When she agreed to buy Morrice Florist in Vineyard Haven five years ago, Emily Coulter was 30 and tired of waitressing by night, caring for her two young daughters by day and seldom seeing her husband.

“I was desperately needing some kind of change in my life,” she recalled in an interview last week, surrounded by leafy potted plants and mossy terrariums in the warm Morrice greenhouse.

Ms. Coulter recalled her breaking point — a frigid night in Edgartown, at the end of the 2013 holiday season.

“We had just finished New Year’s dinner and we ended up having to stay until about four in the morning,” she said. “It just kind of broke me. We were carrying stuff and there was frozen ice and snow everywhere. We had to break down the restaurant and put it in the basement, down these outside stairs that were sketchy. It was the worst night ever.”

She remembered thinking, “I just absolutely can’t do this anymore.”

It was the next day that Kim O’Callaghan, whose grandfather James F. Morrice founded the flower shop in 1940, asked “out of nowhere” if she’d be interested in buying the business. With no experience in either retail or flowers, Ms. Coulter instantly accepted the offer.

James F. Morrice founded the flower shop in 1940. Emily Coulter bought the business from his granddaughter Kim O'Callaghan. — Jeanna Shepard

“Yes. No hesitation. One hundred per cent yes,” Ms. Coulter said. “I got the call in January and on April 1 it was a done deal. It completely changed my life, and my family’s life.”

Ms. O’Callaghan stayed on to guide Ms. Coulter for her first three months of ownership, and then the newly-minted florist was on her own. She began by pulling up the decades-old Morrice carpet and then started switching out the inventory.

“I have so much fun curating the store,” she said. “Almost everything is flower or plant related or anything to do with tabletop design.”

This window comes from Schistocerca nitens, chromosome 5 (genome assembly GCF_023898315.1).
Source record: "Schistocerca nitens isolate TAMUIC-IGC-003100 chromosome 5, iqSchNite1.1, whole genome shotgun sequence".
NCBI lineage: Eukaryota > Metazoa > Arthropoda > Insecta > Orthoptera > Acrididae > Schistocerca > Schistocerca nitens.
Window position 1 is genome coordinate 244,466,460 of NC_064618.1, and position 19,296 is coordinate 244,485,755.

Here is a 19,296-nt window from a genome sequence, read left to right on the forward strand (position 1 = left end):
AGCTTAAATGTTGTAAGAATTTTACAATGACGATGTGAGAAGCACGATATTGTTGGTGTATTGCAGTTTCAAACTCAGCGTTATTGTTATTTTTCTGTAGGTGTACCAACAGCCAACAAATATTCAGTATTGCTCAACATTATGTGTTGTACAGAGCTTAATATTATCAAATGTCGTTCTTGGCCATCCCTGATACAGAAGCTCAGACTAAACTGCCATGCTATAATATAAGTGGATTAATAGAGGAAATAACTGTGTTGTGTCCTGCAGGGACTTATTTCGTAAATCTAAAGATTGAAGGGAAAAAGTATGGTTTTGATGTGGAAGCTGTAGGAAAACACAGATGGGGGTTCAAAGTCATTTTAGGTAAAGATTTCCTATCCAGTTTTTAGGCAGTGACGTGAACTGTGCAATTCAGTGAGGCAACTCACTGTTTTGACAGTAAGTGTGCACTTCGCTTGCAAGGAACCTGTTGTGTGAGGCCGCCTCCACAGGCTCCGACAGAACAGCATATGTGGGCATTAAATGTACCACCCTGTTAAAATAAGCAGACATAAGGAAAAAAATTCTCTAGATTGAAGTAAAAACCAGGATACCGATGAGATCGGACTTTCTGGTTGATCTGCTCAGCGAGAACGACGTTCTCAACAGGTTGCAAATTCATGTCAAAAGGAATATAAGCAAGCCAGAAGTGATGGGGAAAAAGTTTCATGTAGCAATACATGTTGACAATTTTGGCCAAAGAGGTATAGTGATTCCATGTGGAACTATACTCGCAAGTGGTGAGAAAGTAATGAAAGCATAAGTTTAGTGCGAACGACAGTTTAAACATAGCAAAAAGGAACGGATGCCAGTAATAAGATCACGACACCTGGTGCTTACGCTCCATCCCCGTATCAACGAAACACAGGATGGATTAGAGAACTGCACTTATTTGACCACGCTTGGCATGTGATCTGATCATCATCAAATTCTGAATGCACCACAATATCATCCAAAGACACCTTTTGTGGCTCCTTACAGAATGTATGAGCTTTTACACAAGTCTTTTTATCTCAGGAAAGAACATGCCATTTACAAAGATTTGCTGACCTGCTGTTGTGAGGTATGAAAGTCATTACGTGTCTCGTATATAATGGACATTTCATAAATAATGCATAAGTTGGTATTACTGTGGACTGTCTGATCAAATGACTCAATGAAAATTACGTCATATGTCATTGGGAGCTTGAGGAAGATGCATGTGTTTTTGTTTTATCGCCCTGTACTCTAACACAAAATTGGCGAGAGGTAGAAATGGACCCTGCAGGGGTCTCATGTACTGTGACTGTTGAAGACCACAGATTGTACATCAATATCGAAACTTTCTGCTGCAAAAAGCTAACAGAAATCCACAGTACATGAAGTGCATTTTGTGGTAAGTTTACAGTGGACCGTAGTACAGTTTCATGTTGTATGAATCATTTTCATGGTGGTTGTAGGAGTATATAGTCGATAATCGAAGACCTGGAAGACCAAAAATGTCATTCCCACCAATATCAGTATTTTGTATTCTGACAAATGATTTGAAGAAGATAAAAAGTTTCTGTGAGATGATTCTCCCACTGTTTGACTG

Today’s Morrice is part floral shop, part boutique and part greenhouse/workshop, with a long table where Ms. Coulter gives classes in flower arranging and families set up terrariums with the supplies she has on hand.

“We encourage people to make a mess in here,” she said of the greenhouse, where last month she instructed 10 women in the art of Dutch-style flower arranging. As each bouquet was finished, Ms. Coulter photographed it as part of an Old Master-style still life she had set up in the boutique with fruit, bread, books and candles and a black backdrop.

Reflecting Ms. Coulter’s personal aesthetic, the Morrice boutique appeals to the senses with aromatherapy products, scented candles, plant-dyed textiles, fine sleepware, handmade glass and letterpress stationery. Island artisans represented in the boutique include calligraphers, woodworkers and soapmakers.

“I really like nice, beautiful things, but I want them to feel practical and cozy and welcoming,” she said. A lifeling Islander, she has an associate’s degree in interior design from Newbury College in Boston.

Some of the throw pillows and handwoven blankets Ms. Coulter has added to her boutique are costly, but there are lower prices as well.

An Old Masters arrangement — Jeanna Shepard

“We do have some items that are very expensive, and I order some flowers that are very expensive, but I also have plenty of gifts here for $10,” Ms. Coulter said. “We have stems [of flowers] that start at $1.50.”

And Morrice still offers discounted tulips by the bunch on Tulip Tuesday, a beloved tradition originally begun by Ms. O’Callaghan.

“I still carry the same flowers,” Ms. Coulter said. “I’ve just brought in another level, because here on the Island you have to cater to the whole array of people.”

She has also established her business as a wedding florist, at first networking with vendors she’d met as a wedding planner.

“Morrice didn’t really do a lot of weddings, and now we do a lot — it makes up a quarter of our business,” said Ms. Coulter, who employs an assistant and two floral designers at the shop.

Her latest innovations are what she calls a bucket club, for flower-arranging hobbyists who pay in advance for a monthly bucket of high-end blooms, and a plant hotel that provides expert care for privately-owned houseplants.

“Hopefully they’ll leave here happier than when they got here,” Ms. Coulter said.

Five years after buying the business, Ms. Coulter recently purchased the Morrice building as well. Her daughters drop by after classes at Tisbury School — her own alma mater. She’s open year-round, with no winter break.

“We’re a community florist,” she said. “We’ve been so busy, it hasn’t really slowed down for us. I feel like the word has really gotten out that this is a nice place to come to.

“Even if they don’t buy anything, people can come here for their moment of zen. People crave color and creativity in the winter, and you can find those things here.”